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More Essential Items for Your New Apartment in Japan

You just moved into you new apartment—do you have everything you need? Here is a list over what you might need, from oven filters to mold killers and more.

By 4 min read

In Japan, fully furnished apartments are rare unless you’re searching for something short-term or specific on Room Finder. Otherwise, when you move into your new place, you’ll have a lot of empty space.

What kind of essential items do you need for your new apartment in Japan?  It’s easy to overlook the small stuff—especially things that will keep your apartment clean so you can get your deposit back one day. That said, here are some items everyone needs after moving to a new home.


A modern kitchen counter in a small apartment in Japan.

Unlike many countries where a range or oven is standard, older Japanese apartments often don’t have stoves or ovens installed. Before rushing off to buy a burner, you should consider the types of food you will eat. A single burner could be plenty if you are a canned food and instant ramen-type eater. A toaster oven is enough if you only need an oven for browning and reheating frozen foods. If you cook a lot, an air fryer or microwave can be a good alternative.

If you want to cook fish, you may want a burner with a fish grill—and consider fish sheets. It will get gross real fast. You will definitely want filters and covers for your vents and the walls around your burner to protect from oil and burns. Otherwise, kiss your deposit goodbye. A cover like this range guard is great; these filters will allow air to circulate but block the grime.

Cleaning Products

Don’t let your new place get dirty.

A lot of floors in Japan are made of wood. Thankfully, this makes cleaning easy, but you must wipe them regularly. For wood, the best thing to use is a floor wiper with replaceable sheets. Simply wipe it down every few days, then ball up the sheet to scrub at stubborn stains and throw it away. There are even sheets for wiping tatami, too, if you live in an apartment with that flooring.

With all this cleaning, you will also find that your clothes will pick up a lot of fluff from the floor. Use a lint roller with light tape that sticks to dust, but not your clothes. It can also pick up dust from tatami, Japanese-style screens. Most rentals in Japan require you to separate trash. That said, partitioned trash cans can really make your life easier. If your local supermarket has a recycling section, you will also need a sturdy bag to keep it from breaking as you walk to the store.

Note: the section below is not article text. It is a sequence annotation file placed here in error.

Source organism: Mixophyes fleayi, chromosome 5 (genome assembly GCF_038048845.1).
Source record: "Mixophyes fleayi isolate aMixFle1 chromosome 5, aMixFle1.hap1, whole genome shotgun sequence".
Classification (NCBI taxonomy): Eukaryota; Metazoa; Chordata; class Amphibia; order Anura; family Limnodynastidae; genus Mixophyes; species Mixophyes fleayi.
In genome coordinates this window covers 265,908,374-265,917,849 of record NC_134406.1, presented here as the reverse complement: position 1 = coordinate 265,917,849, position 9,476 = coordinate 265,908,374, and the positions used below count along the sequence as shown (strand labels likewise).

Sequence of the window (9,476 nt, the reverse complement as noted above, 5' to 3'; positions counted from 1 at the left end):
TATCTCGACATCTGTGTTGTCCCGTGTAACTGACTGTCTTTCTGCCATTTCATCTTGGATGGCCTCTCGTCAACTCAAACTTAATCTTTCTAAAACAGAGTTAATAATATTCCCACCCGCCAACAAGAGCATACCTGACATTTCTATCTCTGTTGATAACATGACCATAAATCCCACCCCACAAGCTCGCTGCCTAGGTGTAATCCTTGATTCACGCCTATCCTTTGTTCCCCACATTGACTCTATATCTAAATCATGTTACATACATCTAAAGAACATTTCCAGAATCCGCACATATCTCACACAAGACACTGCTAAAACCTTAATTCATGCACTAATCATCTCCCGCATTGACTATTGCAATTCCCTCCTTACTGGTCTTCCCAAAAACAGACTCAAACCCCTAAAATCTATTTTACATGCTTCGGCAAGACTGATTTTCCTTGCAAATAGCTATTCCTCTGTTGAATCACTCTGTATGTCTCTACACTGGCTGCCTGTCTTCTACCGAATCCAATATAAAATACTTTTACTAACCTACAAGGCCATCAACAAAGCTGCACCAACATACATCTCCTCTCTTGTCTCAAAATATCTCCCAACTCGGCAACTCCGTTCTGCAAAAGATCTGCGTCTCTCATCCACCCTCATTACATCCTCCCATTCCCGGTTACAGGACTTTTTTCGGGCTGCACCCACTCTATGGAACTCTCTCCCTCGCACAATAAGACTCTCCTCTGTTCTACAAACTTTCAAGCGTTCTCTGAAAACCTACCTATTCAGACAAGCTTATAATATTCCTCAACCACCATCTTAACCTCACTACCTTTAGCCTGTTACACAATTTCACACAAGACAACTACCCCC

Sorting Out Ventilation

In summer, you’ll want to ensure the air conditioner is in good condition—and stays that way. A filter sheet is helpful. Put it over the ventilation ports in your air conditioner and change it whenever it gets too dusty.

No matter how well you handle the ventilation, you will likely find that condensation grows on your window: an unfortunate fact of living in a humid environment like Japan. Investing in a condensation scoop can help gather the condensation before the wooden frames of the windows start to mold.

Fighting Mold

Top: Detergent (left & middle), fabric softener (right). Bottom:  mold-killer (left & middle), all-purpose spray (right).

Mold can be a huge problem in Japan, especially black mold. Dehumidifying packs for your wardrobe, drawers, food containers, and possibly even your refrigerator are essential, as even the smallest rogue drop of water can soon turn your house into a menagerie of moldiness.

The sinkhole you use to wash up is also a potential breeding ground, especially if small particles get trapped down there. Many people also use wooden slats to raise the futon. These slats put a layer of air between the futon and the tatami mats that improves circulation, fights mold and helps make the futon feel firmer.

The Bedroom

Don’t let mold grow under your futon!

Finally, it is time to think about the bedroom. Here you have two choices: bed or futon. Most people in Japanese-style apartments opt for a futon that you roll down at night and roll up when you go to work/study. Depending on your taste, and especially if you have wooden floors, you’ll probably need something to make it softer, like a mattress that goes underneath to add an extra layer.

Many people also use wooden slats to raise the futon. These slats put a layer of air between the futon and the tatami mats that improve circulation, fight mold and help make the futon feel firmer. With these apartment essentials, you can set up your apartment and use your time for more important things, like sightseeing and finding a great job.

What are the most important things for setting up a new apartment? What is the one thing you wish you’d bought for your apartment? Let us know in the comments!

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